Editor column: A new journey and changes at The Citizen Telegram | PostIndependent.com

Editor column: A new journey and changes at The Citizen Telegram

This is a thank-you more so than anything else, although it would be misleading to say it’s not a good-bye.

My last day as editor of The Citizen Telegram is Nov. 18. I’ve accepted the position of managing editor at the Tahoe Daily Tribune, and I’m truly excited to start this new journey.

I never pretended this was my last stop, although I will say I was not actively looking for a new job. But as I wrote in a column published in the Sept. 1 edition of The CT: “this industry increasingly feels like it’s suited for transients. Those who advance typically do so by moving and moving a lot. And I have certain aspirations.”

This is the point where one could be all sentimental.

But the fact is life goes on, and I’m thrilled to share that my successor has already been named.

Alex Zorn, a University of Denver graduate and experienced writer, will take the job later this month. Alex is currently slaving away as a reporter at the Beatrice Daily Sun, a newspaper that publishes five days per week in Beatrice, Nebraska. Having been lucky enough to speak with Alex as he went through the interview process, I was very impressed. As journalists, “why” is the most crucial question we ask. It’s a question Alex asked me several times during our discussion.

You’re in good hands.

Significant life changes and milestones are similar in that they both tend to cause us to reflect. Looking back on the past 19 months, I continually landed on a feeling of gratitude.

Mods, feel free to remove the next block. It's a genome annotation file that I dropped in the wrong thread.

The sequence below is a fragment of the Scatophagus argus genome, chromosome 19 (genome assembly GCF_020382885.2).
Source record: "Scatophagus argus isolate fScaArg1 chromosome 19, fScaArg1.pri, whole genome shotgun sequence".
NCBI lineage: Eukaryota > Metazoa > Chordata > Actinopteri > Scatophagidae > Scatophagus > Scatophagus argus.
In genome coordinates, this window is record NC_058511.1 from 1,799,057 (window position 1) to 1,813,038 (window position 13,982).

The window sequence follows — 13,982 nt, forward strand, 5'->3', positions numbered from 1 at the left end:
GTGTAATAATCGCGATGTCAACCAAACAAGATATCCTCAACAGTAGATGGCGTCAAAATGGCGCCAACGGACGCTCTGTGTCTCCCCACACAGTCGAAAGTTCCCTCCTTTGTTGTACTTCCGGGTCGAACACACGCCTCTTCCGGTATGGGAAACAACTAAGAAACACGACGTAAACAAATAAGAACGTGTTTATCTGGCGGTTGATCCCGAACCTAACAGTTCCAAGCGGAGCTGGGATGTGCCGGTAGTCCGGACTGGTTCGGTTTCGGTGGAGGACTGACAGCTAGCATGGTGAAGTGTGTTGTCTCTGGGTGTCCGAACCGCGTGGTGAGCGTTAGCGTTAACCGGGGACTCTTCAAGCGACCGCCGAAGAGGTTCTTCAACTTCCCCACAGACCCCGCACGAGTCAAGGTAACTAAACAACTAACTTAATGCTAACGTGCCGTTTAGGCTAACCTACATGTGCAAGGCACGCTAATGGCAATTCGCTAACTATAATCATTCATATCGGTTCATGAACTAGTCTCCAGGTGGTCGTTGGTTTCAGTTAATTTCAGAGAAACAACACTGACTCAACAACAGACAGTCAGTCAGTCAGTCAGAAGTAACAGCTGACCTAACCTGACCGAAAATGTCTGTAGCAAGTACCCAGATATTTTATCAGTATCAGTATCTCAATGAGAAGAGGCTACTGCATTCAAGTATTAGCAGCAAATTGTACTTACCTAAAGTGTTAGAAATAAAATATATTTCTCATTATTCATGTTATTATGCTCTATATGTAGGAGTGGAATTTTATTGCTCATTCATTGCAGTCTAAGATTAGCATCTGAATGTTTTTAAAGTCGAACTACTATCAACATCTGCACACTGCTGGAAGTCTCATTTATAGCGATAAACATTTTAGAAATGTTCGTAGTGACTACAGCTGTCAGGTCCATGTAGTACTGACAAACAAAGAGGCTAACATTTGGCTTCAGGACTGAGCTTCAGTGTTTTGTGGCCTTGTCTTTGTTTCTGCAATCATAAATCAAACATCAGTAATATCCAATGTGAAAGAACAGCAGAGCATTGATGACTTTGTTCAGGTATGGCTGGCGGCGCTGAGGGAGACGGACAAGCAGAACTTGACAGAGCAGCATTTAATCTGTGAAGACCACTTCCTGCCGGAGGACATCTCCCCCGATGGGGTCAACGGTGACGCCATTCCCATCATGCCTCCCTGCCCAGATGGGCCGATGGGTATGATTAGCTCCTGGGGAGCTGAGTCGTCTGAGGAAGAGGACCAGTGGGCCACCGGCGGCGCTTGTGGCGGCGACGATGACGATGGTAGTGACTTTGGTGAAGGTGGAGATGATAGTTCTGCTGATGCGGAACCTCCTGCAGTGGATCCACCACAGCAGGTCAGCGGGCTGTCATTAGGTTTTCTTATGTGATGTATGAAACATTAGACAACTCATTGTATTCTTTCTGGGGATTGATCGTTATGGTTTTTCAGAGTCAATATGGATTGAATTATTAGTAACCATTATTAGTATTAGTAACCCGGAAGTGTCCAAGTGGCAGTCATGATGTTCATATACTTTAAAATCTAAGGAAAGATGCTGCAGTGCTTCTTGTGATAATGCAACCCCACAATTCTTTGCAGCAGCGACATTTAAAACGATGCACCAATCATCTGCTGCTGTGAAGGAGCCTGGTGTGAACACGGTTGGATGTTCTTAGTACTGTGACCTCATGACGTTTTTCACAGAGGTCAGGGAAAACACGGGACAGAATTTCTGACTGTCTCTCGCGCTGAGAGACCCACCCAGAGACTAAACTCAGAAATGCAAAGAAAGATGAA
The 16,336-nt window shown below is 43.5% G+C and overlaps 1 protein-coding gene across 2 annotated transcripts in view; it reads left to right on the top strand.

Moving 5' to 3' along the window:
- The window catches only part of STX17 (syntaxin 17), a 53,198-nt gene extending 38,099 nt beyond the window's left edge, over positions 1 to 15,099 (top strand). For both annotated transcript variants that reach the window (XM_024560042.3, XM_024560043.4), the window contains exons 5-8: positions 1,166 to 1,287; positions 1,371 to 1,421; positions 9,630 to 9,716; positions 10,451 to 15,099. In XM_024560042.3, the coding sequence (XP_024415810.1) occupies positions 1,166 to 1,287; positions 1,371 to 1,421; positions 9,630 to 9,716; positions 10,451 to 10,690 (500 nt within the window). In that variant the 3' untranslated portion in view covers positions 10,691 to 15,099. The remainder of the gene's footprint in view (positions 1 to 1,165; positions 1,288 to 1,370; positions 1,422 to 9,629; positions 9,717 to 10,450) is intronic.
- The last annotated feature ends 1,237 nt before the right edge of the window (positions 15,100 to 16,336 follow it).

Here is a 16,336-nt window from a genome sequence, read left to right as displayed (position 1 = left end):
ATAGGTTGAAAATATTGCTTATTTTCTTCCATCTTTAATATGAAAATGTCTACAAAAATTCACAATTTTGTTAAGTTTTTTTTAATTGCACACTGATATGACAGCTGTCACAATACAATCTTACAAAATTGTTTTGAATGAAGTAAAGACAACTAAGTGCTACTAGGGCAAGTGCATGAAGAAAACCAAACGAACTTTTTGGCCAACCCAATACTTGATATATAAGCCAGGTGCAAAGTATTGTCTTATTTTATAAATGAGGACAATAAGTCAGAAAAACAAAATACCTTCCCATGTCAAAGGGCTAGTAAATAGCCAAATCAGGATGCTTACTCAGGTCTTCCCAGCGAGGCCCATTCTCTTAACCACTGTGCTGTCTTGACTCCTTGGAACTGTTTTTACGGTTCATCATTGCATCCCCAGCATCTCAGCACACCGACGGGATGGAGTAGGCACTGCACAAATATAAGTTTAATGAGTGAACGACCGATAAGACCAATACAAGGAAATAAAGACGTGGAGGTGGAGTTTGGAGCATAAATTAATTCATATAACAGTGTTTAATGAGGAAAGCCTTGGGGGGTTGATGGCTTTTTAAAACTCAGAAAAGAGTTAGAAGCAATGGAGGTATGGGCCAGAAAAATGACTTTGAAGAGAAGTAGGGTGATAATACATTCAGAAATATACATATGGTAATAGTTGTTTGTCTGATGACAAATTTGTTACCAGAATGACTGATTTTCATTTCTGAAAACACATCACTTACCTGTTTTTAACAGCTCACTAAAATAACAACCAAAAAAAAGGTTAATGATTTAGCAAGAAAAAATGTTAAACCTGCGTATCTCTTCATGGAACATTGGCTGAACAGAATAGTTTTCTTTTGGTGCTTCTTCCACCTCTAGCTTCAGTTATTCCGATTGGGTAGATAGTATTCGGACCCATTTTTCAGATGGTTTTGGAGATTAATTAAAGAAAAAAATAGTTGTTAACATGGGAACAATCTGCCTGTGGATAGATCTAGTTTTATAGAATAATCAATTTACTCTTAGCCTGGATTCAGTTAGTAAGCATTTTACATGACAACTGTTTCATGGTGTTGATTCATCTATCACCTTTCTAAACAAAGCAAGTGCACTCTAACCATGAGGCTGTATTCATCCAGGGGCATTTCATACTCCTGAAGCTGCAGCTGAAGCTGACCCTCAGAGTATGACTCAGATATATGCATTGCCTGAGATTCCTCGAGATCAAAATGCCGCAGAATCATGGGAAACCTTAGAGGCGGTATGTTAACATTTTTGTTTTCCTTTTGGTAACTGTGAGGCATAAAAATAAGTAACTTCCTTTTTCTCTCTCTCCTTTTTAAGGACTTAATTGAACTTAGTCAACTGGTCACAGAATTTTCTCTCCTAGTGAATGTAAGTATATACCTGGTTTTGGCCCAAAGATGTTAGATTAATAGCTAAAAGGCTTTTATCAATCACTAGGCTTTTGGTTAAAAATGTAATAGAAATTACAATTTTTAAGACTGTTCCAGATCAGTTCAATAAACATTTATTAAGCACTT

Thank you, Rifle. I came here as a still-green flatlander with eight months in the mountains under my belt.

From Day 1 you embraced me. “How can we work together” was a question I heard repeatedly. Rarely was I dismissed as some outsider here on a layover. You invited me into your homes and shared your intimate beliefs and stories.

Initially, I chose to live here because it was the community I was tasked with covering. When Sam, whom you also embrace, moved here six months ago, I insisted we stay here because this is where we belonged. I believed that then and I believe that now.

If you asked me where would you live in Garfield County, I’d answer Rifle.


So where do things stand?

For starters, you have an honest government. You have city employees who are both dedicated and competent. You have people, both at City Hall and throughout the community, who want to see this place thrive. These people are unwilling to bleed the city’s coffers, but they are not ones to sit on the sidelines.

For sure, there have been controversial topics, such as Hubbard Mesa, that will continue to be a contentious.

I urge everyone who cares about the place and how it’s used to demand their seat at the table, fight for their beliefs but keep the dialogue respectful.

As a listener, I heard a few complaints about the Ute Events Center. It’s a topic I’ve thought about and debated. For sure, it is not a money generator, a point illustrated by the city’s plan to transfer the Ute out of the general fund starting in the 2017 budget.

At the same time, think of what it would have been. I can still remember my first tour of Rifle back in March 2015. We pulled up to the Ute and Don Chaney was walking out. He and Michael Bennett, then publisher of the CT and Post Independent, exchanged some brief remarks.

The Ute did not sell me on Rifle, but I can tell you for certain that I would have questioned coming here if the Ute had been the boarded-up eyesore it was prior to restoration.

Certainly, the business at City Hall, including the future finances of the Ute, must be followed closely.

But as things sit, the city is in a good place.

My suggestion: Do not fear change, but don’t lose your roots.

By many accounts, including those of our county commissioners, Rifle will be the epicenter of future growth in the county. And as the PI reported back in July, the state demographer projects Garfield County’s current population of 57,000 people will grow to 80,000 by 2030.

Don’t fear that growth, but grow responsibly.

There will be many new people in the years to come. Welcome them like you welcomed me.

As Battlement Mesa resident Dave Devanney would frequently tell me after the many marathon meetings we sat through together, “see you in the funny papers.”

Ryan Hoffman is the outgoing editor of The Citizen Telegram. You can reach him at 970-685-2103 or at rhoffman@citizentelegram.com.

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